August 21, 2017
Budgeting has gotten a bad rap. It’s not about reusing paper towels and stockpiling money under the mattress, and it’s definitely not about skipping fun. Budgeting is about telling your money where to go so you won’t wonder where it all went. But how do you do build a budget? And how do you stick to a budget? Here are a few ideas:
Tips for Building (and Sticking to) a Budget:
1. Get Your Documents In Order
Paystubs, credit card bills, utility statements, emails, bank statements – anything and everything you have that has anything to do with your money. Get it together and compile a list or even a spreadsheet for quick reference.
2. Tally Up All Income For The Month
Look at your paystubs and the profit from any jobs you do on the side. If you work a job with varying salary, like bartending or seasonal labor, it’s best to gather a few months of wages and average them out. For example, if you earned $500 in January, $1,000 in February, and $1,500 in March, your average salary would be $1,000 per month.
3. Add Up Your Expenses
Make a list of everything (everything!) you have spent money on in the past few months. Look over your bank and credit card statements and don’t leave anything out. Sure, Netflix doesn’t cost much, but it counts. And so do those lunches out during the week. Write down all of it and add it up.
4. Do the Math
Subtract your expenses from your income. Anything left over? Great! Make that money work for you by paying down debt or saving it toward a goal. Spending too much? Not great! But totally fixable.
5. Make Adjustments
Some expenses are fixed, like your rent or your car payment. Other adjustments are variable, like grabbing take-out or going to the movies. If you end up with too much month left at the end of the money, you need to make a change to your variable expenses.
6. Plan for the Unexpected
Life happens! Cars break down and unplanned expenses pop up. If you’re able to, put a little money aside each month is an emergency savings account. It will grow over time, and you’ll slowly but surely be more prepared to deal with what life throws at you.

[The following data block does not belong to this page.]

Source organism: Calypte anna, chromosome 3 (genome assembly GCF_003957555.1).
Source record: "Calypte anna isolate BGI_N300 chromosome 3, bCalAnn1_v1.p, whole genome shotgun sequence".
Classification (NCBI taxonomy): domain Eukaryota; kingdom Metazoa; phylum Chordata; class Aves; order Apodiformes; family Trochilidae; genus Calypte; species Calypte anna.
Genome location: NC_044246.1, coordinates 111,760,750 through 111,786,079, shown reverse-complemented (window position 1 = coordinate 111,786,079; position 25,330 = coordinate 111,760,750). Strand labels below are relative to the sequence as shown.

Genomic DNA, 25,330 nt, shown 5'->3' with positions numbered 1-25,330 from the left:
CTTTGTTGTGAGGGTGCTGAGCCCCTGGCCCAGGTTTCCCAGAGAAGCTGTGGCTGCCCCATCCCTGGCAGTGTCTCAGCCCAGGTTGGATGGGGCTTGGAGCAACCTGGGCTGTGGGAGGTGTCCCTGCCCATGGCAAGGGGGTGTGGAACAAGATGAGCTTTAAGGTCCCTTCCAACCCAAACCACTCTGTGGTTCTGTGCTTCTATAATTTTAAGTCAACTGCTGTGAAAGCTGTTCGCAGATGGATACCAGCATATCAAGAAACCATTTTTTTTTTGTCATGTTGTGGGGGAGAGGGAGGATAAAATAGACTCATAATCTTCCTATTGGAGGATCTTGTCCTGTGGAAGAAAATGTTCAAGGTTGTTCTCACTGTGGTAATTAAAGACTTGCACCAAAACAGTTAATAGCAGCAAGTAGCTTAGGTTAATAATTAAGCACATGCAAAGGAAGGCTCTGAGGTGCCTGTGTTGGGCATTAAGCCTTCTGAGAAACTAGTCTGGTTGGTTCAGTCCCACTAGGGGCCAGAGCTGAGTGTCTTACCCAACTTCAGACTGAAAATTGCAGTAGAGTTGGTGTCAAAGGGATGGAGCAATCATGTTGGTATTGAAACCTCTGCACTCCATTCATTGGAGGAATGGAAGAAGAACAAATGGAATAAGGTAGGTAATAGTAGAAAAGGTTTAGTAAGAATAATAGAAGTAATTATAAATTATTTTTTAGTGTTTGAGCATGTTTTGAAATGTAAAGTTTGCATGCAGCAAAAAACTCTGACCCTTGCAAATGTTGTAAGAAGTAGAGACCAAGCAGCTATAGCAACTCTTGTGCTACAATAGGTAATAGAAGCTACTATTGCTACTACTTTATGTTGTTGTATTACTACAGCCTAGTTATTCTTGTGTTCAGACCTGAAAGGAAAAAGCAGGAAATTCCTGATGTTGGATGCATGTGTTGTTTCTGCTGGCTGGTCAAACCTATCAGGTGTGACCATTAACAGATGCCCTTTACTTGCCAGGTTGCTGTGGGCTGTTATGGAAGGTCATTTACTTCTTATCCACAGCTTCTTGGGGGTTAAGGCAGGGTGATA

7. Test it Out
If you’ve eliminated every fun thing in your life and you still can’t make ends meet on paper, you might need a little boost. Look at what’s holding you back: Is it your credit card debt? A car note? The solution may be a small loan that you use to pay down all this debt and then pay back over time. By incorporating one smaller, predictable payment into your budget it will be easier to make it all work.
8. Earn More
Sometimes it isn’t as much about spending less as it is simply earning more. If you need an extra $100 each month to make your rent, there are numerous ways to make that happen. If you have a spending plan for each month, you can determine where you may fall short and be able to take action.
9. Create Goals
Once you’ve worked out the kinks and settled into a spending plan that frees up some cash, you need to have a plan. All that extra money is great – but don’t waste it! Create a plan for your money and start saving it. Paying down credit card debt and student loans are great goals, so is planning a vacation or saving for a down payment on a home.
10. Review Your Progress And Stick With It
Life happens! Not everything is going to go according to plan, and that’s ok. By keeping an eye on your spending and socking some cash away for a rainy day, you’re going to be prepared. Not every month is going to be perfect and your spending may reflect that. Just keep on keeping track and adjust as needed. If you get a surprise repair bill, you know that you can shift a little cash from your ‘going out’ money to cover it.
Over time, the boundaries of your budget will be second nature and you won’t need to review the numbers as much. By slowly shifting your behavior to take power over your finances, you’ll be more in control. And from control comes success. If you need help developing a budget, it's always a good idea to contact a qualified lender with questions, such as how to use small loans in South Carolina or Georgia.
Learning to manage a budget becomes a fairly simple task with a bit of practice. Take a look at The Basics of Budgeting to get started.
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